This week’s episode of “Future-Proof” is a little different. Instead of talking about what’s going to happen tomorrow, we’re talking about something pretty important that’s happening today: South Dakota v. Wayfair, the U.S. Supreme Court decision that clears the way for out-of-state retailers to collect sales taxes from customers, even if they have no physical presence in the state.
There’s still a lot of uncertainty about how the ramifications of this decision, and about when and how states will begin implementing the new sales taxes. A number of state tax groups – including the Multistate Tax Commission, the Federation of Tax Administrators, and the Streamlined Sales and Use Tax Governing Board – are holding meetings this summer in an effort to clarify the ruling, and folks representing the retail industry are pushing for the creation of a workgroup that can inject some uniformity in how the ruling is regulated.
In the meantime, though, the world of sales tax is getting a whole lot more complicated.
So we sat down to talk with Scott Peterson, vice president of U.S. tax policy and government relations at Avalara, a company that makes software that provides automated tax compliance. (And in the interest of transparency, Avalara is a strategic partner of the Maryland Association of CPAs and the Business Learning Institute.)
This is important stuff for every industry, really, and it proves our previous “Future-Proof” guest, futurist Daniel Burrus, correct: Regulation and legislation is a hard trend that isn’t going away.
In this conversation, we cover:
- Nexus: What is it?
- The impact this ruling is going to have generally and the impact it will have on the accounting and finance professional specifically.
- What CPAs should be telling their clients to help them prepare .
- Why many small companies likely won’t be impacted at all.
- How this ruling will affect consumers
Beyond online sales tax
Coverage of the Supreme Court’s ruling has been focusing mainly on the online retail world and the fact that states can now tax online purchases.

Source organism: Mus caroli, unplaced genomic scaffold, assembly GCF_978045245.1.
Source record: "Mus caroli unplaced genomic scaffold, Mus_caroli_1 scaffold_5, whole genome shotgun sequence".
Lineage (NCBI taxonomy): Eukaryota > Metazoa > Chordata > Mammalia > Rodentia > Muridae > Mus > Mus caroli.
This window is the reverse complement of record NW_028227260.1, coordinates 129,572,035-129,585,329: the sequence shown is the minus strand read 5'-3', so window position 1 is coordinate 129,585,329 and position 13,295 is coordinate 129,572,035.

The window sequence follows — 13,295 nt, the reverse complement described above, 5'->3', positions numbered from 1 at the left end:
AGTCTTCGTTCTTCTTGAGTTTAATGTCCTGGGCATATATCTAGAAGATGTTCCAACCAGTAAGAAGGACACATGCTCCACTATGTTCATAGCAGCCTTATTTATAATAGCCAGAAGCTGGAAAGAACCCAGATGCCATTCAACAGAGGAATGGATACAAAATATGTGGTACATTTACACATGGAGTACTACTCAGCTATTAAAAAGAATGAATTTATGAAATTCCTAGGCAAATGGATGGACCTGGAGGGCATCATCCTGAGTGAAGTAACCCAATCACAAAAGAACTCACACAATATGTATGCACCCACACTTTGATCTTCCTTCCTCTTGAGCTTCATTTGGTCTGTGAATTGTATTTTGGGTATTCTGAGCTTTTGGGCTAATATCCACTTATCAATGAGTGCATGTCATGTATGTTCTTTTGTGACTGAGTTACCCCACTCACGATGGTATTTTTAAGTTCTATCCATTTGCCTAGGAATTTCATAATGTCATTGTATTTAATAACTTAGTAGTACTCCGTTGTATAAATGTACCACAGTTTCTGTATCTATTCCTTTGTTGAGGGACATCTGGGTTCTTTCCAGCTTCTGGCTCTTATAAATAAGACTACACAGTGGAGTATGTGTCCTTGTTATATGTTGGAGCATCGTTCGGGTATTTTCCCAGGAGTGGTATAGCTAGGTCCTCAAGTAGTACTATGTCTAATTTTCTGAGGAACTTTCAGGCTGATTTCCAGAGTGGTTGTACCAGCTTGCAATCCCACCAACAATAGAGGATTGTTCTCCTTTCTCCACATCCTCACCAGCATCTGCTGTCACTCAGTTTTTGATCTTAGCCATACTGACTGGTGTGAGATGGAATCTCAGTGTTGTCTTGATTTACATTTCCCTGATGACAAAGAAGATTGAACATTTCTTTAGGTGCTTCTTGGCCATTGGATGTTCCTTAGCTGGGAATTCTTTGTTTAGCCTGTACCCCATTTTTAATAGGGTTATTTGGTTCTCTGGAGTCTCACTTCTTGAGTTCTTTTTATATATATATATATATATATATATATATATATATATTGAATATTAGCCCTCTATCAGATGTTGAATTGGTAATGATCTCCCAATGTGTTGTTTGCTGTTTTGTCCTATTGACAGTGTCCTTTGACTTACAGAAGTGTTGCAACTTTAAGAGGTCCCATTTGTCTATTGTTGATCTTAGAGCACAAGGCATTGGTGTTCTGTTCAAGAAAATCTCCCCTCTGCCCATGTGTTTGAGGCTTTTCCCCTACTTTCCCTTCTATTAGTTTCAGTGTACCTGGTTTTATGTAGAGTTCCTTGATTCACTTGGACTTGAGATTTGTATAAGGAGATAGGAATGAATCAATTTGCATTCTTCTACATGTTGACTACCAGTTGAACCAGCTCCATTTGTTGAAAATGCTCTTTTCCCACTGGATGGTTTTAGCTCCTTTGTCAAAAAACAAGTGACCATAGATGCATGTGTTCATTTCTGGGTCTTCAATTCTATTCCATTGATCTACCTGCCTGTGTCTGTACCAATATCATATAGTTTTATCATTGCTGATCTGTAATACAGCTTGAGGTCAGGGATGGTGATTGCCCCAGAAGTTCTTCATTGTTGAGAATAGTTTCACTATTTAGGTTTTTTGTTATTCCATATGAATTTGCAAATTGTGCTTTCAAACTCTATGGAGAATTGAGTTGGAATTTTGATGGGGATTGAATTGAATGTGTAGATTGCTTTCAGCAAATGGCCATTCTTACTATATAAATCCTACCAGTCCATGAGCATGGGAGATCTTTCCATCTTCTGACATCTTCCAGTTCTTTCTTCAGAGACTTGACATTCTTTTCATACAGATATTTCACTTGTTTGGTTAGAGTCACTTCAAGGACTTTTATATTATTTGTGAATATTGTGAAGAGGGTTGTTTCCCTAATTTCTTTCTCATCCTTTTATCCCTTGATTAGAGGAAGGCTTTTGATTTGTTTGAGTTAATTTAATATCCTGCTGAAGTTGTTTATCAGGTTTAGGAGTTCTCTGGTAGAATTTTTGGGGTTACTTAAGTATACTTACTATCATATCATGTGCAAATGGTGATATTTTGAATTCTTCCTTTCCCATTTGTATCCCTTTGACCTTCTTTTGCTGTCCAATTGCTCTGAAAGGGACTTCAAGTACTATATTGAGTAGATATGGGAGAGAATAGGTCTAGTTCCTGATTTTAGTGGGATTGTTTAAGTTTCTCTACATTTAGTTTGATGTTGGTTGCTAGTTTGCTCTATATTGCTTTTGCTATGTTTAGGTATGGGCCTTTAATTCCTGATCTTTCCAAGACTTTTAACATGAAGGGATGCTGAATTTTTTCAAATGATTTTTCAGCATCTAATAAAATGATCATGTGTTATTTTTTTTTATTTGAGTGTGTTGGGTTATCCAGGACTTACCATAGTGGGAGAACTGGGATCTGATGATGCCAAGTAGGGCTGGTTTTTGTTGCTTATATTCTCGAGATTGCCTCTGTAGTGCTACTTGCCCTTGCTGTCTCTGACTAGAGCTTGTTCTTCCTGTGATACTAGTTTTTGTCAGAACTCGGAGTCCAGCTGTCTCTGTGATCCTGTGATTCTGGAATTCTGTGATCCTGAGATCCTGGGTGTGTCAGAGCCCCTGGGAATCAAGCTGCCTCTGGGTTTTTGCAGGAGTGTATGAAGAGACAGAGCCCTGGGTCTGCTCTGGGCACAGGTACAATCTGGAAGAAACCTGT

But Peterson says the ruling goes well beyond that. This is a sales issue, and anybody who makes sales across state lines needs to think about whether or not this law applies to them.
If, for instance, you sell online or offline in any of these states – Alabama, Connecticut, Georgia, Hawaii, Iowa, Illinois, Indiana, Kentucky, Louisiana, Massachusetts, Maine, Mississippi, North Dakota, Ohio, Pennsylvania, Rhode Island, South Dakota, Tennessee, Vermont, Washington, or Wyoming – you will probably want to sit down with a CPA who advises on state and local tax issues. And if you work in SALT yourself, prepare to be busy. By this time next year, every state will likely have made their own laws or regulations about Nexus, too.
Want to learn more about Wayfair?
Karen Syrylo, a member of the MACPA’s Board of Directors, wrote a thorough analysis of both the majority and dissenting opinions in a recent blog post.
Avalara has compiled a helpful series of charts, graphics, and other resources explaining exactly when the new rules will be in effect, the thresholds for triggering a collection obligation, and what transactions are included in the threshold test – all broken down by state. You can find those resources here.
And the folks at Aon have released a new report that warns CPAs to “understand the professional liability implications of this decision” — and there are many.